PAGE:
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Use of surveillance devices
Statement by the Hon. Ann Vanstone QC, Independent Commissioner Against Corruption
In June 2019 the Independent Commissioner Against Corruption applied to the Supreme Court and was granted a warrant to install a number of surveillance devices in a government department building for the purpose of obtaining evidence in a corruption investigation.
The warrant was issued under the Surveillance Devices Act 2016. It was valid for the entire government building for 55 days. A condition of the warrant was that the devices would only record when the person of interest was in the room.
Those devices were installed in a meeting room. Relevant conversations were captured in accordance with the warrant. When it became known that a subsequent meeting would be held in a different meeting room, the ICAC wished to shift those devices to that meeting room.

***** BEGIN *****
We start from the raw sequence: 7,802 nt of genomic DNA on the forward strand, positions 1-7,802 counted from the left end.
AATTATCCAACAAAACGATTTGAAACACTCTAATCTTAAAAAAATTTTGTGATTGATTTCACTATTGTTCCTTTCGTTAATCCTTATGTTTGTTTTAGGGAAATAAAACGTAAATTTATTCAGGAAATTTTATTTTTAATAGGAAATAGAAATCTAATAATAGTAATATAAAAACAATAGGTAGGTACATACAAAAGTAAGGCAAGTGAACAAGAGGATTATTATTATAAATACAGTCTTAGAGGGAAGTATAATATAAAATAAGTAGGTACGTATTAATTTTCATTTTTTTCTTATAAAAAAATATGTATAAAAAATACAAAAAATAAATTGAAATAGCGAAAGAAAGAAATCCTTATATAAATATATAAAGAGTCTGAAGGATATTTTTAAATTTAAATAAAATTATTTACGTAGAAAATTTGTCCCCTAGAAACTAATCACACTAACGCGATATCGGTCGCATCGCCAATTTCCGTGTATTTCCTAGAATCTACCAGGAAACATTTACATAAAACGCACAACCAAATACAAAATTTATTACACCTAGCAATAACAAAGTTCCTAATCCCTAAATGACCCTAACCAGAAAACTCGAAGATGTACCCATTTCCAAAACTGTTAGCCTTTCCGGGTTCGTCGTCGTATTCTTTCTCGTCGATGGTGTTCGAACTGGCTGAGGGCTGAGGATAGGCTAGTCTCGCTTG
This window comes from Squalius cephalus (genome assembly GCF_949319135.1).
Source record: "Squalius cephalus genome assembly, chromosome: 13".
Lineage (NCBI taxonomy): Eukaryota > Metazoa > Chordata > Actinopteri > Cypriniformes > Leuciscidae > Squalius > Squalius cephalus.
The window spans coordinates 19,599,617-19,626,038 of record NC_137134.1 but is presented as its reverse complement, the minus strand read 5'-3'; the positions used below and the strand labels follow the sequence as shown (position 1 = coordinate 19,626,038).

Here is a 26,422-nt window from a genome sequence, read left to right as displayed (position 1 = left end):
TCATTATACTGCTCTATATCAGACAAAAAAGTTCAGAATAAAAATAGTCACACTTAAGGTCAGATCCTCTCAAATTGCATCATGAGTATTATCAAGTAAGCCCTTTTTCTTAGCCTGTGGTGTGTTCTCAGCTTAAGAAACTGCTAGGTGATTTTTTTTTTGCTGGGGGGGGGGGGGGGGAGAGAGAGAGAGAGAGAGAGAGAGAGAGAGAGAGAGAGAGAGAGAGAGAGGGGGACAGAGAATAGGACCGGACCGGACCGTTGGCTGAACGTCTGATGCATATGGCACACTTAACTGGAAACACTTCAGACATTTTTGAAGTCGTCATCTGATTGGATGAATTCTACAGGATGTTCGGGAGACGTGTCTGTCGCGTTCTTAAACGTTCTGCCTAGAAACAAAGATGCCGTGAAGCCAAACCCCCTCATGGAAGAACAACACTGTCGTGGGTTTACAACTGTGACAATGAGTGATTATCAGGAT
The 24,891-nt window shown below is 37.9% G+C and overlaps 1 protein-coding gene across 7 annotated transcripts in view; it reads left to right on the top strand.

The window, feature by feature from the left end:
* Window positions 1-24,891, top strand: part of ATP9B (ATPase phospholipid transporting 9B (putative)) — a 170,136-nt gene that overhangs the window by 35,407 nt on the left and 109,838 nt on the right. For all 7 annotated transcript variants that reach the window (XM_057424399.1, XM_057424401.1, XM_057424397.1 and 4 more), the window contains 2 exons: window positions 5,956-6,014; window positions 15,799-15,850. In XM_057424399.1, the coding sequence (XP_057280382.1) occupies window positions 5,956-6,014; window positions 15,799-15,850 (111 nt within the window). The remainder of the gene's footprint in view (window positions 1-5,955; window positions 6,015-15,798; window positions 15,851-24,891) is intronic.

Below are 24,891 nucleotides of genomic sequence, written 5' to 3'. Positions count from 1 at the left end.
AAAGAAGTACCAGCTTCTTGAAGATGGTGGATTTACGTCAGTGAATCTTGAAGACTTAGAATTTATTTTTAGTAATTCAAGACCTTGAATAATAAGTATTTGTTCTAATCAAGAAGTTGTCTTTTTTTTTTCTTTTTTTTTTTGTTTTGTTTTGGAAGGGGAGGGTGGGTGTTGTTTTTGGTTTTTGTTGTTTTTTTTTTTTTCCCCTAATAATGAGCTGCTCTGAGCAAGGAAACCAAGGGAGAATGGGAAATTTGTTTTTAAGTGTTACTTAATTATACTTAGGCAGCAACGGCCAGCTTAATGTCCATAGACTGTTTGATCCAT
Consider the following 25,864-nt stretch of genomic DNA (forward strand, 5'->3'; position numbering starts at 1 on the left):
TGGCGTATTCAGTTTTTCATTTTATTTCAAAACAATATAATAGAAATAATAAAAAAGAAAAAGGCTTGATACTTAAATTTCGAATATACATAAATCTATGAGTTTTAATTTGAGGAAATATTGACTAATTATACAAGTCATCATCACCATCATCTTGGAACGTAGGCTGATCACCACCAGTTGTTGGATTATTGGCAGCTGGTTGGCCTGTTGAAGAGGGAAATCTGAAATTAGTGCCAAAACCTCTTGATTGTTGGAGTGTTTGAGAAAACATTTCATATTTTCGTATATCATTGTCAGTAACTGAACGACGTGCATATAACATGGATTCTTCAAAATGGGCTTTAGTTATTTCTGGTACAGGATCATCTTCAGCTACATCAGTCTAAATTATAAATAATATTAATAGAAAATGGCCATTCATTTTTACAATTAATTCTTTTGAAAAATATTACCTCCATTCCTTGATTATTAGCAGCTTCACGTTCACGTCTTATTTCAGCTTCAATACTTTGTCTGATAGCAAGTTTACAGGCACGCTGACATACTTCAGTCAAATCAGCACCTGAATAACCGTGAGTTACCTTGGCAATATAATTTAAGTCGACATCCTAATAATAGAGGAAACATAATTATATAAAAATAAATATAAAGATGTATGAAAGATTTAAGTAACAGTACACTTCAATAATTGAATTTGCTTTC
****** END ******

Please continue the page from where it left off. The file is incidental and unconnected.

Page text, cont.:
The ICAC does not have its own surveillance team or device technicians. All surveillance devices are installed for the ICAC by either South Australia Police or an interstate anti-corruption agency. The agency managing the device installation installed devices in the new meeting room. However, due to time pressure the officers did not remove the devices from the first meeting room. They disabled them instead. That meant that more devices than were permitted by the warrant were installed, albeit some were not operating.
A little later a comprehensive brief of the incident was provided to the ICAC Reviewer, the Hon. John Sulan QC. Mr Sulan said in his Annual Report that, “No inappropriate use of surveillance devices occurred during the reporting period”.
Charges have since been laid arising from this investigation and the matter is now before the courts.
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The publication of this information has been authorised by the Independent Commissioner Against Corruption under section 56 of the Independent Commissioner Against Corruption Act 2012.